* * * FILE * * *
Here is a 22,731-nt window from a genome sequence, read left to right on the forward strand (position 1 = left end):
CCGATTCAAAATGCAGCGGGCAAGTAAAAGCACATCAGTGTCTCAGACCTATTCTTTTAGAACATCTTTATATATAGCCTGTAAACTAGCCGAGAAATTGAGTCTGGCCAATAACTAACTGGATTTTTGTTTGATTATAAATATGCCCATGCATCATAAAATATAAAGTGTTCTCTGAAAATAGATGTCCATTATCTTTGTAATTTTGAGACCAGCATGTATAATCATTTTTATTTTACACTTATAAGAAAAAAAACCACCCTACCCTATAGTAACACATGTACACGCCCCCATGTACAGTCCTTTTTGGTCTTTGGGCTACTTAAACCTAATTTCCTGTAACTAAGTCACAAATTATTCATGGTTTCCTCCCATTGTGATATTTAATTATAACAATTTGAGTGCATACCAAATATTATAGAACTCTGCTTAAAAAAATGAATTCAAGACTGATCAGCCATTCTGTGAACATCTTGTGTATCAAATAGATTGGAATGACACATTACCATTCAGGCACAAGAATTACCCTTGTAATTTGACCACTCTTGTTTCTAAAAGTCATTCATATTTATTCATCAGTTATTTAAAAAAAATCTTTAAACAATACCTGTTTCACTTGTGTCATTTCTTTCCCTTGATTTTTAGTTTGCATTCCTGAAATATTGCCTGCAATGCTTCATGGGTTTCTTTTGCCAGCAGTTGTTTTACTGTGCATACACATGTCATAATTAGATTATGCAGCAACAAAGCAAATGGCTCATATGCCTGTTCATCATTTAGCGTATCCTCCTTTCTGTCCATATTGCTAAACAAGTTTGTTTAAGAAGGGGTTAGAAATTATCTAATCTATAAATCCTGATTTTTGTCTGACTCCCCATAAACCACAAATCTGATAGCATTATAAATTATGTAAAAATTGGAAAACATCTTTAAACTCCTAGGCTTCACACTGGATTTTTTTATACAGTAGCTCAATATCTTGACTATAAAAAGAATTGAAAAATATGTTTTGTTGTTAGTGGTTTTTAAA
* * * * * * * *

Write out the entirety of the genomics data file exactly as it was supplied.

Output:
Here is a 22,731-nt window from a genome sequence, read left to right on the forward strand (position 1 = left end):
CCGATTCAAAATGCAGCGGGCAAGTAAAAGCACATCAGTGTCTCAGACCTATTCTTTTAGAACATCTTTATATATAGCCTGTAAACTAGCCGAGAAATTGAGTCTGGCCAATAACTAACTGGATTTTTGTTTGATTATAAATATGCCCATGCATCATAAAATATAAAGTGTTCTCTGAAAATAGATGTCCATTATCTTTGTAATTTTGAGACCAGCATGTATAATCATTTTTATTTTACACTTATAAGAAAAAAAACCACCCTACCCTATAGTAACACATGTACACGCCCCCATGTACAGTCCTTTTTGGTCTTTGGGCTACTTAAACCTAATTTCCTGTAACTAAGTCACAAATTATTCATGGTTTCCTCCCATTGTGATATTTAATTATAACAATTTGAGTGCATACCAAATATTATAGAACTCTGCTTAAAAAAATGAATTCAAGACTGATCAGCCATTCTGTGAACATCTTGTGTATCAAATAGATTGGAATGACACATTACCATTCAGGCACAAGAATTACCCTTGTAATTTGACCACTCTTGTTTCTAAAAGTCATTCATATTTATTCATCAGTTATTTAAAAAAAATCTTTAAACAATACCTGTTTCACTTGTGTCATTTCTTTCCCTTGATTTTTAGTTTGCATTCCTGAAATATTGCCTGCAATGCTTCATGGGTTTCTTTTGCCAGCAGTTGTTTTACTGTGCATACACATGTCATAATTAGATTATGCAGCAACAAAGCAAATGGCTCATATGCCTGTTCATCATTTAGCGTATCCTCCTTTCTGTCCATATTGCTAAACAAGTTTGTTTAAGAAGGGGTTAGAAATTATCTAATCTATAAATCCTGATTTTTGTCTGACTCCCCATAAACCACAAATCTGATAGCATTATAAATTATGTAAAAATTGGAAAACATCTTTAAACTCCTAGGCTTCACACTGGATTTTTTTATACAGTAGCTCAATATCTTGACTATAAAAAGAATTGAAAAATATGTTTTGTTGTTAGTGGTTTTTAAA